Satellites are disappearing one by one. Not exploding, not dropping out of the sky, just disappearing.
When the Hubble Space Telescope vanishes, Jake Corby is dispatched to figure out who or what is responsible. He’s used to solving problems for the FBI, but hunting down missing satellites? That’s a new one.
The mysterious force next cripples the International Space Station and destroys the only spacecraft that could rescue the astronauts. The race is on to avert the final death blow to the ISS and execute a risky plan to get the astronauts back home. Before it’s too late.
Corby must struggle to track down and thwart the terrorists yet stay true to the promise he made to his wife: “I won’t do anything heroic.” In the heat of the moment, he finds that it’s no easy matter to achieve both goals. Especially when the future of the United States space program is at risk.
This short prequel to Contact Us is filled with the quirky surprises and humor that Al Macy’s readers have come to expect. The Antiterrorist is a standalone book, with no cliffhanger or “to be continued” at the end. It may be read before or after other books in the series.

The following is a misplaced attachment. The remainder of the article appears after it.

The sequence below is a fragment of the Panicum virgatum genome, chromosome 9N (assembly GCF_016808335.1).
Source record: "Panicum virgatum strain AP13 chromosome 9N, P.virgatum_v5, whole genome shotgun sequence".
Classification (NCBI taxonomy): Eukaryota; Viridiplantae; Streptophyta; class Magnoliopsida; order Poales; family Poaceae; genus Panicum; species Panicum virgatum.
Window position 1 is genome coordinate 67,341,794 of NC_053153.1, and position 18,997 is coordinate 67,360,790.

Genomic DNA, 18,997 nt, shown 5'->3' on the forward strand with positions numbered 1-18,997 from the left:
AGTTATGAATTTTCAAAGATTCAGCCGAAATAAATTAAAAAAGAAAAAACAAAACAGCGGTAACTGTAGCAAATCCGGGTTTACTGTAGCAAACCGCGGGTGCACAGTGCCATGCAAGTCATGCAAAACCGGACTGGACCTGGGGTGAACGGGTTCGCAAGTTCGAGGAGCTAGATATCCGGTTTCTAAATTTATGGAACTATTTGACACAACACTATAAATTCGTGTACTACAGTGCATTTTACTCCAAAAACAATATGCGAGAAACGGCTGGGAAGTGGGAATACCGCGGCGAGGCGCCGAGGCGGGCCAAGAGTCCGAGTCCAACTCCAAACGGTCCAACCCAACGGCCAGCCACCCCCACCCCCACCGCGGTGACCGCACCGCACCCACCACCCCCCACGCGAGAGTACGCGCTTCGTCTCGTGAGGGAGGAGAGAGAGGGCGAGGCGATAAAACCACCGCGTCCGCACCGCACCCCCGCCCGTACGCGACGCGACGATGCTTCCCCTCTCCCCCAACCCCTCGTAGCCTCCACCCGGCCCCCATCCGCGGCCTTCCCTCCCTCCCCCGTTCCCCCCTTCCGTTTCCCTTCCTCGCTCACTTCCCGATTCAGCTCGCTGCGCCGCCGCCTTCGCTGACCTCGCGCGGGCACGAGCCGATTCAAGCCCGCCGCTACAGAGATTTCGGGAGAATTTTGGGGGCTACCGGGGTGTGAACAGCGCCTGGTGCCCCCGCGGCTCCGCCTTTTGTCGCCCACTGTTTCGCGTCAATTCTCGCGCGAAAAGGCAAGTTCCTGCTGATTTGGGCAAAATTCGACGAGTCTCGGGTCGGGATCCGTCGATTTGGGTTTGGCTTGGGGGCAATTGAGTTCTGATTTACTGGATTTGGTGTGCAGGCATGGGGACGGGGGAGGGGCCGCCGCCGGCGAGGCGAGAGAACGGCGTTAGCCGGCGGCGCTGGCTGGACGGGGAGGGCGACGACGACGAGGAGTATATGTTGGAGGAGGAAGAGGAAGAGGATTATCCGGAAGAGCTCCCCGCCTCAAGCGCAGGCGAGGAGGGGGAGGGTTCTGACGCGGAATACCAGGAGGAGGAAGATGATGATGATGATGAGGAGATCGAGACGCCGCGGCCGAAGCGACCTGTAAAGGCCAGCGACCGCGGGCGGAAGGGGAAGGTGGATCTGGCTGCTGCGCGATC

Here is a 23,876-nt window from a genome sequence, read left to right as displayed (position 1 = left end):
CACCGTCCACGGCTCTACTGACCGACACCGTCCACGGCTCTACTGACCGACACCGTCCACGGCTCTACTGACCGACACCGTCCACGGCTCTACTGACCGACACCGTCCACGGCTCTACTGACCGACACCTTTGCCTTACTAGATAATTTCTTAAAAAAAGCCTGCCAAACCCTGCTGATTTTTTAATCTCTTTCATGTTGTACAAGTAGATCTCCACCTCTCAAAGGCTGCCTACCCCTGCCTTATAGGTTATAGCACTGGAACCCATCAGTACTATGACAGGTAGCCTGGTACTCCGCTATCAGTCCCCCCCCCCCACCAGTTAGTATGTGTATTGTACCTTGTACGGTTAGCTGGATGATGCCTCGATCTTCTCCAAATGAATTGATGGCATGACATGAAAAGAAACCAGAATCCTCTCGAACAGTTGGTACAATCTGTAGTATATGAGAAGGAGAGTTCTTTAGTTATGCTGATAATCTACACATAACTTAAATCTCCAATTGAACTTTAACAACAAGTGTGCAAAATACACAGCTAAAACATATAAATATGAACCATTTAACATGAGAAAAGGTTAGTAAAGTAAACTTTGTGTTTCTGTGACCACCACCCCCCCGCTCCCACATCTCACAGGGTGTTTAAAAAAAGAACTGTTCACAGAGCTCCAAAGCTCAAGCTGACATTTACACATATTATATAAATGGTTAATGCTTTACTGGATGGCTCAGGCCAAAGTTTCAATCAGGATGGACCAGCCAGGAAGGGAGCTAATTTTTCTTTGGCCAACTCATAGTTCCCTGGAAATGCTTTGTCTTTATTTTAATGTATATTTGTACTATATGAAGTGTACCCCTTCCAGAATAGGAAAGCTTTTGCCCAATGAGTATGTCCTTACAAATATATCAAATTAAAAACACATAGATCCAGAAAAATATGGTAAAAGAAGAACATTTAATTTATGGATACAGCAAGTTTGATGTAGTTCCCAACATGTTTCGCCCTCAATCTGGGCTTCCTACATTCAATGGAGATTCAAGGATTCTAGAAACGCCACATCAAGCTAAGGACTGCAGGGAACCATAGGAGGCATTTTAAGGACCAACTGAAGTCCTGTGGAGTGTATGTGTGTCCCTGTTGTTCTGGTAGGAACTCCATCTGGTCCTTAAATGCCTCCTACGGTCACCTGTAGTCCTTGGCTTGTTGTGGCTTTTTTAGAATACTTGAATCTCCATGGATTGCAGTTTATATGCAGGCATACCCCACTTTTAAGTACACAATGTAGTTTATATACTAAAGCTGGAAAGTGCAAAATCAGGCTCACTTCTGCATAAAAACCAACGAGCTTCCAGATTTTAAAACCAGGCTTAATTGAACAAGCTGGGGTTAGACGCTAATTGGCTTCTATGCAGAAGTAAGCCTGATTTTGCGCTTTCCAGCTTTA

The Antiterrorist is available here.
Al Macy writes because he has stories to tell. In school, he was the class clown and always the first volunteer for show and tell. His teachers would say “Al has a lot of imagination.” Then they’d roll their eyes.
But he put his storytelling on the back burner until he retired and wrote a blog about his efforts to improve his piano sight-reading. That’s when his love of storytelling burbled up to the surface, along with quirky words like “burble.”
He had even more fun writing his second book, Drive, Ride, Repeat, but was bummed by non-fiction’s need to stick to “the truth” (yucko). From then on it was fiction all the way, with a good dose of his science background burbling to the surface.
Macy’s top priority is compelling storylines with satisfying plot twists, but he never neglects character development. No, wait … his top priority is quirkiness, then compelling storylines, then character development. No, wait …